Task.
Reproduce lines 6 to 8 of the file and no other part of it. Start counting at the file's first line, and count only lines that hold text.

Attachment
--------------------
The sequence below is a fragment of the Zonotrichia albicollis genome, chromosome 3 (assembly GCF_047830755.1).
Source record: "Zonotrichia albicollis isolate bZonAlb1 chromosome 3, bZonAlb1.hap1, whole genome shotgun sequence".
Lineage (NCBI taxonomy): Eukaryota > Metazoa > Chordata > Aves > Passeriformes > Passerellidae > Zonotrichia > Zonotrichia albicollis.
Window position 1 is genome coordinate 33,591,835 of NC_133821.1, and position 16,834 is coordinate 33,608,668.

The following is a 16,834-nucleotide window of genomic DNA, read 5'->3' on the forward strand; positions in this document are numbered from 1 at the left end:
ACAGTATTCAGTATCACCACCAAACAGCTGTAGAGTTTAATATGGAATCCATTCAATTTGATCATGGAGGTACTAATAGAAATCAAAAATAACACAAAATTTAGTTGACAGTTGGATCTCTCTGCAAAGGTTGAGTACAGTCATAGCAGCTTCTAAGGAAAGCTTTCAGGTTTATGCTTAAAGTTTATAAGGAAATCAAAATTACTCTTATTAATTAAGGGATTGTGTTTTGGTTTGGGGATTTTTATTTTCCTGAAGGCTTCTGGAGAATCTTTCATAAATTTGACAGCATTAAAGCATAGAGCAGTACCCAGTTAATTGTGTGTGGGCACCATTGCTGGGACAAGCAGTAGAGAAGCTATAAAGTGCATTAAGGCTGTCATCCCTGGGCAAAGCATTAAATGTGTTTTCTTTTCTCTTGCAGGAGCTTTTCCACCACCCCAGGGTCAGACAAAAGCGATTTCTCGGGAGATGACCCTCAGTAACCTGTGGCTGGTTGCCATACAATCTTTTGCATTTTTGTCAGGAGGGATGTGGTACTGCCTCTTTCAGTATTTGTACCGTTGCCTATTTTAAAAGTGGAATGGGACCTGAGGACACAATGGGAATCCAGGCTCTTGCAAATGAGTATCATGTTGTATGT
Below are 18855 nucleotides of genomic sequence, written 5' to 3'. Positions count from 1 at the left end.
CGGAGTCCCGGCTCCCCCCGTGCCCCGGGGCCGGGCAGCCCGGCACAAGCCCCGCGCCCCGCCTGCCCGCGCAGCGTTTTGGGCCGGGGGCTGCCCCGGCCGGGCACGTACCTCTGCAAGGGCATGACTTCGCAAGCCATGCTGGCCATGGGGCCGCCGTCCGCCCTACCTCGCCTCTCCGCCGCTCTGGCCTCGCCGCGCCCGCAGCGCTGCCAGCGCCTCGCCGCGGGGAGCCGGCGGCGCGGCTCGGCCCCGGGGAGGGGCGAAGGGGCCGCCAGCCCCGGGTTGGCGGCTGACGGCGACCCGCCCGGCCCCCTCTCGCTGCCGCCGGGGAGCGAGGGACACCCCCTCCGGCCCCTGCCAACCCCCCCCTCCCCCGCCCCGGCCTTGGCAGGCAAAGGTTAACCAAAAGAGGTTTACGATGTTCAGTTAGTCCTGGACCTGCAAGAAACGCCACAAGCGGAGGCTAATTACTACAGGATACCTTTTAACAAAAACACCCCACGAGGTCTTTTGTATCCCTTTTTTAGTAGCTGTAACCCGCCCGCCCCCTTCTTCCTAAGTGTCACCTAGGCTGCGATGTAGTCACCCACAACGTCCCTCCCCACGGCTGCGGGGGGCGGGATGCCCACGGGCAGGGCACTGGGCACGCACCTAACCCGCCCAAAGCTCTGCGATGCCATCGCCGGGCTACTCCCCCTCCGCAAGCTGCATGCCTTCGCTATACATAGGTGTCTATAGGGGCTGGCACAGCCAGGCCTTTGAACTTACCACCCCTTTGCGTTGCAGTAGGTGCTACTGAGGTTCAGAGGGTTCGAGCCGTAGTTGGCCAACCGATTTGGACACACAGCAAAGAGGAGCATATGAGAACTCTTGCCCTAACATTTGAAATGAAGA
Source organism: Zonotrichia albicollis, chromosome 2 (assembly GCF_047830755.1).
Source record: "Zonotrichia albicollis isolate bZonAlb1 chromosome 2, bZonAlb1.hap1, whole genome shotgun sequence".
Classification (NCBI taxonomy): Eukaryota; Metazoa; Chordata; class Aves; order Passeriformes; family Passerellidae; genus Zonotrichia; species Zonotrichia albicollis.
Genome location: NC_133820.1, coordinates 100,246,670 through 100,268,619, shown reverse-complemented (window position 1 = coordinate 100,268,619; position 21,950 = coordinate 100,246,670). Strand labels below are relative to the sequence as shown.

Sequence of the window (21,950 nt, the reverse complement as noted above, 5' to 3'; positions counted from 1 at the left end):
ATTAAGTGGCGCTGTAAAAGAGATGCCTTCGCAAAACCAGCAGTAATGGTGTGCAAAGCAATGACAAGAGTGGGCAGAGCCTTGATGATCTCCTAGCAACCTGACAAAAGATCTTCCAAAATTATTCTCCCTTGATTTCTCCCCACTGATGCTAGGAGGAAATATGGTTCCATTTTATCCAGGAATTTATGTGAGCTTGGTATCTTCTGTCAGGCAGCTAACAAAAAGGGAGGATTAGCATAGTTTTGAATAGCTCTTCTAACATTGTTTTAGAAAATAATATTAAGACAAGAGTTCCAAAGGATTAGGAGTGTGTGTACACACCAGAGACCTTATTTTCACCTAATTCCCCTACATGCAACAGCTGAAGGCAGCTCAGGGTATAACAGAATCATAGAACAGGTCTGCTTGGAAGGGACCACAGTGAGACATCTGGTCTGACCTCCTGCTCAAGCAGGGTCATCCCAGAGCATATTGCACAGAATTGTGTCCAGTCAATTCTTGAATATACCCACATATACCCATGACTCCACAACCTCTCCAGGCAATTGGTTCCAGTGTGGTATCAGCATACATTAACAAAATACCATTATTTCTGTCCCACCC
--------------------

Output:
ACAGTATTCAGTATCACCACCAAACAGCTGTAGAGTTTAATATGGAATCCATTCAATTTGATCATGGAGGTACTAATAGAAATCAAAAATAACACAAAATTTAGTTGACAGTTGGATCTCTCTGCAAAGGTTGAGTACAGTCATAGCAGCTTCTAAGGAAAGCTTTCAGGTTTATGCTTAAAGTTTATAAGGAAATCAAAATTACTCTTATTAATTAAGGGATTGTGTTTTGGTTTGGGGATTTTTATTTTCCTGAAGGCTTCTGGAGAATCTTTCATAAATTTGACAGCATTAAAGCATAGAGCAGTACCCAGTTAATTGTGTGTGGGCACCATTGCTGGGACAAGCAGTAGAGAAGCTATAAAGTGCATTAAGGCTGTCATCCCTGGGCAAAGCATTAAATGTGTTTTCTTTTCTCTTGCAGGAGCTTTTCCACCACCCCAGGGTCAGACAAAAGCGATTTCTCGGGAGATGACCCTCAGTAACCTGTGGCTGGTTGCCATACAATCTTTTGCATTTTTGTCAGGAGGGATGTGGTACTGCCTCTTTCAGTATTTGTACCGTTGCCTATTTTAAAAGTGGAATGGGACCTGAGGACACAATGGGAATCCAGGCTCTTGCAAATGAGTATCATGTTGTATGT
Below are 18855 nucleotides of genomic sequence, written 5' to 3'. Positions count from 1 at the left end.
CGGAGTCCCGGCTCCCCCCGTGCCCCGGGGCCGGGCAGCCCGGCACAAGCCCCGCGCCCCGCCTGCCCGCGCAGCGTTTTGGGCCGGGGGCTGCCCCGGCCGGGCACGTACCTCTGCAAGGGCATGACTTCGCAAGCCATGCTGGCCATGGGGCCGCCGTCCGCCCTACCTCGCCTCTCCGCCGCTCTGGCCTCGCCGCGCCCGCAGCGCTGCCAGCGCCTCGCCGCGGGGAGCCGGCGGCGCGGCTCGGCCCCGGGGAGGGGCGAAGGGGCCGCCAGCCCCGGGTTGGCGGCTGACGGCGACCCGCCCGGCCCCCTCTCGCTGCCGCCGGGGAGCGAGGGACACCCCCTCCGGCCCCTGCCAACCCCCCCCTCCCCCGCCCCGGCCTTGGCAGGCAAAGGTTAACCAAAAGAGGTTTACGATGTTCAGTTAGTCCTGGACCTGCAAGAAACGCCACAAGCGGAGGCTAATTACTACAGGATACCTTTTAACAAAAACACCCCACGAGGTCTTTTGTATCCCTTTTTTAGTAGCTGTAACCCGCCCGCCCCCTTCTTCCTAAGTGTCACCTAGGCTGCGATGTAGTCACCCACAACGTCCCTCCCCACGGCTGCGGGGGGCGGGATGCCCACGGGCAGGGCACTGGGCACGCACCTAACCCGCCCAAAGCTCTGCGATGCCATCGCCGGGCTACTCCCCCTCCGCAAGCTGCATGCCTTCGCTATACATAGGTGTCTATAGGGGCTGGCACAGCCAGGCCTTTGAACTTACCACCCCTTTGCGTTGCAGTAGGTGCTACTGAGGTTCAGAGGGTTCGAGCCGTAGTTGGCCAACCGATTTGGACACACAGCAAAGAGGAGCATATGAGAACTCTTGCCCTAACATTTGAAATGAAGA